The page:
Despite large increases in both operating income and income fromcontinuing operations, Columbia Energy Group’s 1999 bottom lineregressed from 1998, as a hostile takeover bid from NiSourcecombined with severe losses caused by Columbia’s marketingoperations to undermine the company’s overall performance.

Net income fell from $269.2 million in 1998 to $249.2 million in1999. “1999 was an eventful year as we continued to reposition forthe future,” said Oliver Richard III, CEO of Columbia Energy Group.”We made some hard decisions regarding the direction of Columbia’smarketing business…”

While other parts of the company were flourishing, the energymarketing operation was foundering. Energy marketing, whichconsists of the retail marketing, propane and petroleum operations,reported an operating loss of $54.5 million or $40.9 milliongreater than the operating loss in 1998. Approximately $33 millionof the increased loss was attributable to retail marketingoperations, and was primarily due to higher operating costs and thewrite-down of certain software and uncollectible accounts. Lossesstemming from retail marketing totaled $39.9 million in 1999.

Discontinued operations include the wholesale and trading andmajor accounts businesses of Columbia Energy Services and reflectedan after-tax loss of $105.8 million or $1.28/share, compared to anafter-tax loss of $31.1 million, or $0.37/share in 1998.

Columbia has not stood pat and watched its marketing operationscrumble. In November, the company sold its wholesale marketing outfit(see Daily GPI, Nov. 24). On the retailside, the company has canceled its joint venture with Metromedia. Thatventure was formed in October (see Daily GPI, Oct. 21).

Richard noted that the NiSource situation is ongoing. TheIndiana-based company has extended its merger proposal to Columbiauntil next month. Columbia and its financial advisors receivedpreliminary indications of interest from numerous companies, andhave invited a number of these companies – including NiSource -into a second round of the process.

Positive aspects were also abundant. Income from continuingoperations increased 18% from $300.3 million in 1998 to $355million in 1999. On a diluted basis, this was $4.29 per share in1999, versus $3.58 in 1998. Overall operating income jumped aswell, growing from $581.3 million in 1998 to $648.4 million in1999.

For the fourth quarter, Columbia reported income from continuingoperations of $155.3 million, or $1.89/share on a diluted basis,for the fourth quarter of 1999, up $47 million, or $0.60/share over1998. Fourth quarter 1999 production of 11.7 Bcf rose 1.3 Bcf, or13 percent, while prices received for natural gas productionaveraged $3.14 per Mcf, up 51 cents per Mcf from the 1998 period.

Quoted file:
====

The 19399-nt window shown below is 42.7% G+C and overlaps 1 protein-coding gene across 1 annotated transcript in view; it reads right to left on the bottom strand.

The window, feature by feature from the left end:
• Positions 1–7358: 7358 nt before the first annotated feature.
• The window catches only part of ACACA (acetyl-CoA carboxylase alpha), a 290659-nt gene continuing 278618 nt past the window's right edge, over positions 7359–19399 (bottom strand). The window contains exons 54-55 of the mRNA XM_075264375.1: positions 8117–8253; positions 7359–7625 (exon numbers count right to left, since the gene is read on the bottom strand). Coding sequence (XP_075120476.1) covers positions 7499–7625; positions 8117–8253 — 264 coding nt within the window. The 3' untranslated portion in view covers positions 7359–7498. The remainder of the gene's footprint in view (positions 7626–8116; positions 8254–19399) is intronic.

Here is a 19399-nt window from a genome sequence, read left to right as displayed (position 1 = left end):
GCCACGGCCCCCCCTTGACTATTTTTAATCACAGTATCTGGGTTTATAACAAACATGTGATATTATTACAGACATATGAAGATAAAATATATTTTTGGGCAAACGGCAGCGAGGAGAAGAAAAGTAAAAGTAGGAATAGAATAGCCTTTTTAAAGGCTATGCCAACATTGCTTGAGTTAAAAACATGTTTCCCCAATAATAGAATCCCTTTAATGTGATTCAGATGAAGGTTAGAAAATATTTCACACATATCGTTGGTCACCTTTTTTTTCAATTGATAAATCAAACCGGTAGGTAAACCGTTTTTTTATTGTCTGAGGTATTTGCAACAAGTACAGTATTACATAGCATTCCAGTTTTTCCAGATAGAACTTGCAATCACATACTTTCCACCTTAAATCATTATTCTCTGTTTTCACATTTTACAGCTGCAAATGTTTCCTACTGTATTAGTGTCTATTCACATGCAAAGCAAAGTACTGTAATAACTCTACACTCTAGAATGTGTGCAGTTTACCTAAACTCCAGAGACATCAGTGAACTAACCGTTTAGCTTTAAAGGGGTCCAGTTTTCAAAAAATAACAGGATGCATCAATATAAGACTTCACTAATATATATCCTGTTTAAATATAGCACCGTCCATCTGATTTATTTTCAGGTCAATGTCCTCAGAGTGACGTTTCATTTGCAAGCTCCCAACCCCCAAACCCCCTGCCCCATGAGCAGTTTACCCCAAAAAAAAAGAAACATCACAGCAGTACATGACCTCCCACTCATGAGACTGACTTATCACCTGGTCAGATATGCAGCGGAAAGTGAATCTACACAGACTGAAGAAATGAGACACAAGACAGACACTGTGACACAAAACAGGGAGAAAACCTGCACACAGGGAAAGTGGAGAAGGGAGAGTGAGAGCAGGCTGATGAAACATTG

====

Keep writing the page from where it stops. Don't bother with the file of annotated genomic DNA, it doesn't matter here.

The core of Columbia’s operations – transmission and storage,distribution and exploration and production operations – completedthree straight years of improved annual results, Richard said.Transmission and storage reported operating income of $350.1million, up $24 million over 1998. Exploration and production’soperating income of $44.2 million rose $7 million over 1998, andDistribution’s operating income of $254.6 million was up $28.8million, primarily due to weather-related improvements.

“Our regulated businesses had several significant achievementsin 1999,” said Richard. “These included: Columbia Gas Transmissioncompleted the final phase of its largest ever market expansionproject, adding about 500,000 Mcf/d of firm transportation service.Moreover the transmission and storage, and distribution segmentscontinued to develop innovative programs aimed at improvingefficiencies while minimizing costs..”

Unregulated businesses also continued to grow as acquisitionsand expanded drilling not only sparked a 21% increase in provenreserves to 966 Bcfe, but also caused a 19% climb in the E&Psegment’s operating income. Gas production of 45.8 Bcf was up 6.7Bcf over 1998, while natural gas prices averaged $2.66/Mcf for 1999compared to $2.91/Mcf in 1998.

Also on the unregulated side, Columbia tripled its propaneoperations, began building the first leg of its fiber opticsnetwork and gained full ownership of the Cove Point LNG terminal.Columbia Electric contributed as well, increasing power generationcapacity under construction and development to approximately 3,550MW.

“We continue to consider a variety of possible transactions,including a merger, reorganization or the disposition of a materialamount of stock or assets,” the Columbia chairman said. “At thisstage, we cannot comment on the expected timing of any decision orthe names of the second round participants. We will make allnecessary public disclosures in a timely fashion.”

©Copyright 2000 Intelligence Press Inc. All rights reserved. Thepreceding news report may not be republished or redistributed, inwhole or in part, in any form, without prior written consent ofIntelligence Press, Inc.